Alcoholic and divorced father of a young daughter, DS Jim Bergerac is a true maverick who prefers doing things his own way, and consequently doesn't always carry out his investigations the way his boss would like.
In WW2 France, Rene Artois runs a small café where Resistance fighters, Gestapo men, German Army officers and escaped Allied POWs interact daily, ignorant of one another's true identity or presence, exasperating Rene.
charming picture of war's effect on those who "stand and wait"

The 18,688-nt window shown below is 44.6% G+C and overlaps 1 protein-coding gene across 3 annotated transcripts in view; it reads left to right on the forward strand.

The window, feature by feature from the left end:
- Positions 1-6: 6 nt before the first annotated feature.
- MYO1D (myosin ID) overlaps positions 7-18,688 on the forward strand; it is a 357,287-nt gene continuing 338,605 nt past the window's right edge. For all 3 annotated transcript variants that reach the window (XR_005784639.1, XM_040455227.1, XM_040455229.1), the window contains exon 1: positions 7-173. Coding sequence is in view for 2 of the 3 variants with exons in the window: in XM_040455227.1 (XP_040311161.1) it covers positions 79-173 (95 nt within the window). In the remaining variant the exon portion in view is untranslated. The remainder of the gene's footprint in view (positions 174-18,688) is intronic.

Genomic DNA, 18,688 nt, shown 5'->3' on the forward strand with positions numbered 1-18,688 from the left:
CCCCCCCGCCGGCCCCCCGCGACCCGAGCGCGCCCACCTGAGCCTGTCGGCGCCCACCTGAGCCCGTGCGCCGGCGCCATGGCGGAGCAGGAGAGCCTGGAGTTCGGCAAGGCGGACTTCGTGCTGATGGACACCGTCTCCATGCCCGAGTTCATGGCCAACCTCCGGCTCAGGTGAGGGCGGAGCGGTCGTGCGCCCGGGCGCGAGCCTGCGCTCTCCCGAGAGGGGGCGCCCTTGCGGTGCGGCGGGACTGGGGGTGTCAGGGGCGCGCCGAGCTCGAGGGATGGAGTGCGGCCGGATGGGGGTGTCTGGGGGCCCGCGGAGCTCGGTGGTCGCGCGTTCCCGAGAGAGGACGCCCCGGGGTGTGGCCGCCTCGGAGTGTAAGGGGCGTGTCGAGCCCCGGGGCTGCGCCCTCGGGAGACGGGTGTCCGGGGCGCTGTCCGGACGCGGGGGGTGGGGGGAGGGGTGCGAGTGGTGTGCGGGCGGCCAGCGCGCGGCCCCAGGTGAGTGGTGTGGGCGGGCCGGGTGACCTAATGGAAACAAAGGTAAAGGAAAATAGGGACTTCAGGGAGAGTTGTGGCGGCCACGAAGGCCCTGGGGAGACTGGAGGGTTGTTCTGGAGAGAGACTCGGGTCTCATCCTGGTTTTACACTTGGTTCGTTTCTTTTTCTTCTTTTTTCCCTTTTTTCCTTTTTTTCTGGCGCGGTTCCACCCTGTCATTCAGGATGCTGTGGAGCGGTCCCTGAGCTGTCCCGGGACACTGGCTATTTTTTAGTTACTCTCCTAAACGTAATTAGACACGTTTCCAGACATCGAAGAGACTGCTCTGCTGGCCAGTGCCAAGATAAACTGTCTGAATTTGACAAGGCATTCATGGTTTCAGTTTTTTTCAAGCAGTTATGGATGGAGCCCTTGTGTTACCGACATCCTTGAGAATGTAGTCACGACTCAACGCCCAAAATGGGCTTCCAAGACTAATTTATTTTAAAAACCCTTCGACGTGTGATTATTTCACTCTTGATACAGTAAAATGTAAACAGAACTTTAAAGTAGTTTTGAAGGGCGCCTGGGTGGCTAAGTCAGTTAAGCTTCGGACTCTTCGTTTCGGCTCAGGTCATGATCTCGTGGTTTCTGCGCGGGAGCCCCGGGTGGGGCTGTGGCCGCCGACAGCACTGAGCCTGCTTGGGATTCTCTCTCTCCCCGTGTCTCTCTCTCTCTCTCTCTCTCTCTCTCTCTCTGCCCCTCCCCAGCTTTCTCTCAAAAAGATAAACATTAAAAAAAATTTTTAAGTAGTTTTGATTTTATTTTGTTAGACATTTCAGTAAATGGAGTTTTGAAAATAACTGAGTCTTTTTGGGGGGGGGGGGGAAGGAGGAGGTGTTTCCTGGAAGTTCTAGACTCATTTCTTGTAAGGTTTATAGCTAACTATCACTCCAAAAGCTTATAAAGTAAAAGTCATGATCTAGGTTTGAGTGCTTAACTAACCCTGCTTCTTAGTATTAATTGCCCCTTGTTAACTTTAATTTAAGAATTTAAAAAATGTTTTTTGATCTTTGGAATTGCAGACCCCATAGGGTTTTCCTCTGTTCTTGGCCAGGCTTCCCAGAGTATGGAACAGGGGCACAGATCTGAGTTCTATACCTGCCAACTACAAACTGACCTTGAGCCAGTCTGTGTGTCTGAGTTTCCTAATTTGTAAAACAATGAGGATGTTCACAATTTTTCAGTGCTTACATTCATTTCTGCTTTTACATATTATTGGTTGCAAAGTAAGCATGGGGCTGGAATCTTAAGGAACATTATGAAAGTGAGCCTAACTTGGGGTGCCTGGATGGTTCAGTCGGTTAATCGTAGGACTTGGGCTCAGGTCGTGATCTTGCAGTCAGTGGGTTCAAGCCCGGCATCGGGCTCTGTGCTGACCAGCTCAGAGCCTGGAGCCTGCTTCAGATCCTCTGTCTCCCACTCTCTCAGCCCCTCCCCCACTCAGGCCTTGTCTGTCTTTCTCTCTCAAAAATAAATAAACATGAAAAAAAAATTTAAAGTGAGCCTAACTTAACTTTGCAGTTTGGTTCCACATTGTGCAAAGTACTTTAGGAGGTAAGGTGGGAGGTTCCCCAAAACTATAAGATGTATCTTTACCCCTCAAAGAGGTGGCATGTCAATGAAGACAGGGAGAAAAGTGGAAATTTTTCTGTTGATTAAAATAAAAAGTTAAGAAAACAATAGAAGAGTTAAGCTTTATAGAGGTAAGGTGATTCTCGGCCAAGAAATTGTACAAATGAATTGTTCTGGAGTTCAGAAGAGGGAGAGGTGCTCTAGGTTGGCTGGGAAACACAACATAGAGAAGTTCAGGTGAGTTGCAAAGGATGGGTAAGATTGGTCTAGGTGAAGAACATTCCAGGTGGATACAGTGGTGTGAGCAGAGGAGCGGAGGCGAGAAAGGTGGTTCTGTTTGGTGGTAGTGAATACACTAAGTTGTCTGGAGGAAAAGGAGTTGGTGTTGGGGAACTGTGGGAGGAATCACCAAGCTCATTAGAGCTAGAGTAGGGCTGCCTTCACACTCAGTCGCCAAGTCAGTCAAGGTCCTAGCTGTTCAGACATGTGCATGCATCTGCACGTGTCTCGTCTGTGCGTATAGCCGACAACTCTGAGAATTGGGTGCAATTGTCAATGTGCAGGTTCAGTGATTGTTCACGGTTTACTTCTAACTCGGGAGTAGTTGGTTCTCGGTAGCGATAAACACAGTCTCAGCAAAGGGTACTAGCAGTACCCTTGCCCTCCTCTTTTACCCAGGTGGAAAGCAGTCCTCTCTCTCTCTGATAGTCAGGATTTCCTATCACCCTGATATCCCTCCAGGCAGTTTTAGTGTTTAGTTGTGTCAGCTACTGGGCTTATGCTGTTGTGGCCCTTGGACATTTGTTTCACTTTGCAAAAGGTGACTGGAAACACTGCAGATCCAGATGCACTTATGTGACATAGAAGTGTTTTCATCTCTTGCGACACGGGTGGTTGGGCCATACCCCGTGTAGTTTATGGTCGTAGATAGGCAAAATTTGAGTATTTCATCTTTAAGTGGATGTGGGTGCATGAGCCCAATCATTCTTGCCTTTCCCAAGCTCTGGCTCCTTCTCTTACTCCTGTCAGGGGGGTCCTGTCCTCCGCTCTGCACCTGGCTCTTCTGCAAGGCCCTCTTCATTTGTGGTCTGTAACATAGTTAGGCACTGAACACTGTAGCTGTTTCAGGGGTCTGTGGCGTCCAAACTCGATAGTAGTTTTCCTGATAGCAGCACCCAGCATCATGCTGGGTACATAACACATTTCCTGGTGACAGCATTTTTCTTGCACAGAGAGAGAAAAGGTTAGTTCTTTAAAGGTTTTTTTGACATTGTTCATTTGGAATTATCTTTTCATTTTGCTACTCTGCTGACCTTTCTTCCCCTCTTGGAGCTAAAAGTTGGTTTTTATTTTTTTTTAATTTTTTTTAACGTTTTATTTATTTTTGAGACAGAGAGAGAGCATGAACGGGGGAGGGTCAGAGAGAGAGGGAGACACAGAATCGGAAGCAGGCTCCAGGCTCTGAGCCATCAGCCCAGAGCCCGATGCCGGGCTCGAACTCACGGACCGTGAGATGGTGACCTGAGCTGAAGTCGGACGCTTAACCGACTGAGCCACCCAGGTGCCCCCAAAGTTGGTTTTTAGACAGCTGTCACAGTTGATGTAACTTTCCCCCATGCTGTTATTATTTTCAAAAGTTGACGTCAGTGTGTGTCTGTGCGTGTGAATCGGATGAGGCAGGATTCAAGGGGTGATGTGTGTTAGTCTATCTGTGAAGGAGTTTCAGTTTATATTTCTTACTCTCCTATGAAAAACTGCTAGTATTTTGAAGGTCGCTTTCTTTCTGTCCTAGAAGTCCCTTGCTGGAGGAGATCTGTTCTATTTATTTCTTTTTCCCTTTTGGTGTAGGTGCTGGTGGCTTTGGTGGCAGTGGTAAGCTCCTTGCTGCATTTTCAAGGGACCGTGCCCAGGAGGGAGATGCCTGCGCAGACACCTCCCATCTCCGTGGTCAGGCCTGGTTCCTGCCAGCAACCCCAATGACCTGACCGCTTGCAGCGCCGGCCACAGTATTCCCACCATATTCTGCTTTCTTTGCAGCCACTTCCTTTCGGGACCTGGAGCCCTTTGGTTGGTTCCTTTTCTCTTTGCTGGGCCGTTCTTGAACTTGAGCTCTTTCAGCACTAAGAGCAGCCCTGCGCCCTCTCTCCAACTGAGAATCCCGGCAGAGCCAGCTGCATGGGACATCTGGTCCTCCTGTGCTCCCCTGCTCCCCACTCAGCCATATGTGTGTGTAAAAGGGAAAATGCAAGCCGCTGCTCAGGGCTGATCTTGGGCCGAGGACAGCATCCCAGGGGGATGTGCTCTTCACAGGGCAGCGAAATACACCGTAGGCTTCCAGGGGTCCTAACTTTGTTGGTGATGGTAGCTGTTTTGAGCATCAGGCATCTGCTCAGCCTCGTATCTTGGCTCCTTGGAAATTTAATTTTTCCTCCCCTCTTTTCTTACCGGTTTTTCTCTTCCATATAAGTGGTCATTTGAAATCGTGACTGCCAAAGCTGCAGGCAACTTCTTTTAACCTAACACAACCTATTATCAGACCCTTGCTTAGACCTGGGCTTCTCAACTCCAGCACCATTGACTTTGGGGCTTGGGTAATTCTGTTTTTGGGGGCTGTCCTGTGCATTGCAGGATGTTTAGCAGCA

It was titled Familien Ashton in Denmark, where I watched on Sunday nights while I was living there. It was a charming picture of war's effect on those who, as John Milton said, "also serve who only stand and wait." The native Danes appreciated it as well and kept a strict appointment on Sunday nights to tune in. At a distance of lo, these 35 years, it's difficult to remember specifics. I do, however, remember the series with a smile. Combined with WWII-related places and structures that I'd been seeing in Europe, it really brought home to this young (at that time) American the reality of war, which to that point had been rather an abstract concept to me. Similarly, in the early 1990s, there was a short-lived American TV series, Homefront, which did a very fine job of portraying America at home during World War II.
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